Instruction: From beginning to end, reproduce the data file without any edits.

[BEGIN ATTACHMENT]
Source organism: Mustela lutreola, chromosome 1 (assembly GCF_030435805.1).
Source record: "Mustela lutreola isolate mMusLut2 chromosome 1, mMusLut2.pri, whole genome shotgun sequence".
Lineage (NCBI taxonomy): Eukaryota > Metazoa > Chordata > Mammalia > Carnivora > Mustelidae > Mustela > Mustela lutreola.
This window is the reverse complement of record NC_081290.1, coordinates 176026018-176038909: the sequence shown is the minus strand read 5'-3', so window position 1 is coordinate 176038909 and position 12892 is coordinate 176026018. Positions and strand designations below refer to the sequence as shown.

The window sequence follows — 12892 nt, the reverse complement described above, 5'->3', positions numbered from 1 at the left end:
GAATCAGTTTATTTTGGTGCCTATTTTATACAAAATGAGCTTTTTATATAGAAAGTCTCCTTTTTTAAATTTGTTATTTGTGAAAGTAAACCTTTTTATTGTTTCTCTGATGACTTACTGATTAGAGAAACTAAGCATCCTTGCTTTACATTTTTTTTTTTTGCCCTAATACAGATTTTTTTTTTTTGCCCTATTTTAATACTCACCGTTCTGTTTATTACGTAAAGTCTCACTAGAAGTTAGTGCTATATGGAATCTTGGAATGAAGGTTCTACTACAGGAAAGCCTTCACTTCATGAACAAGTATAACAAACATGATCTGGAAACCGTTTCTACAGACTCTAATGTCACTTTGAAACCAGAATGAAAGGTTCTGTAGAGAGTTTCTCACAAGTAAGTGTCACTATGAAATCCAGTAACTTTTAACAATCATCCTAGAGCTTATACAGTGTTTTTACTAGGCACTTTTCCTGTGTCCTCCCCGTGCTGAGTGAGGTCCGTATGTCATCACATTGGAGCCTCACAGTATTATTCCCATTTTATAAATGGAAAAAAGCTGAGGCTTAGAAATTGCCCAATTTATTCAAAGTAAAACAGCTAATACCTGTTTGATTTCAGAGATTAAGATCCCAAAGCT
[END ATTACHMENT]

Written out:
Source organism: Mustela lutreola, chromosome 1 (assembly GCF_030435805.1).
Source record: "Mustela lutreola isolate mMusLut2 chromosome 1, mMusLut2.pri, whole genome shotgun sequence".
Lineage (NCBI taxonomy): Eukaryota > Metazoa > Chordata > Mammalia > Carnivora > Mustelidae > Mustela > Mustela lutreola.
This window is the reverse complement of record NC_081290.1, coordinates 176026018-176038909: the sequence shown is the minus strand read 5'-3', so window position 1 is coordinate 176038909 and position 12892 is coordinate 176026018. Positions and strand designations below refer to the sequence as shown.

The window sequence follows — 12892 nt, the reverse complement described above, 5'->3', positions numbered from 1 at the left end:
GAATCAGTTTATTTTGGTGCCTATTTTATACAAAATGAGCTTTTTATATAGAAAGTCTCCTTTTTTAAATTTGTTATTTGTGAAAGTAAACCTTTTTATTGTTTCTCTGATGACTTACTGATTAGAGAAACTAAGCATCCTTGCTTTACATTTTTTTTTTTTGCCCTAATACAGATTTTTTTTTTTTGCCCTATTTTAATACTCACCGTTCTGTTTATTACGTAAAGTCTCACTAGAAGTTAGTGCTATATGGAATCTTGGAATGAAGGTTCTACTACAGGAAAGCCTTCACTTCATGAACAAGTATAACAAACATGATCTGGAAACCGTTTCTACAGACTCTAATGTCACTTTGAAACCAGAATGAAAGGTTCTGTAGAGAGTTTCTCACAAGTAAGTGTCACTATGAAATCCAGTAACTTTTAACAATCATCCTAGAGCTTATACAGTGTTTTTACTAGGCACTTTTCCTGTGTCCTCCCCGTGCTGAGTGAGGTCCGTATGTCATCACATTGGAGCCTCACAGTATTATTCCCATTTTATAAATGGAAAAAAGCTGAGGCTTAGAAATTGCCCAATTTATTCAAAGTAAAACAGCTAATACCTGTTTGATTTCAGAGATTAAGATCCCAAAGCT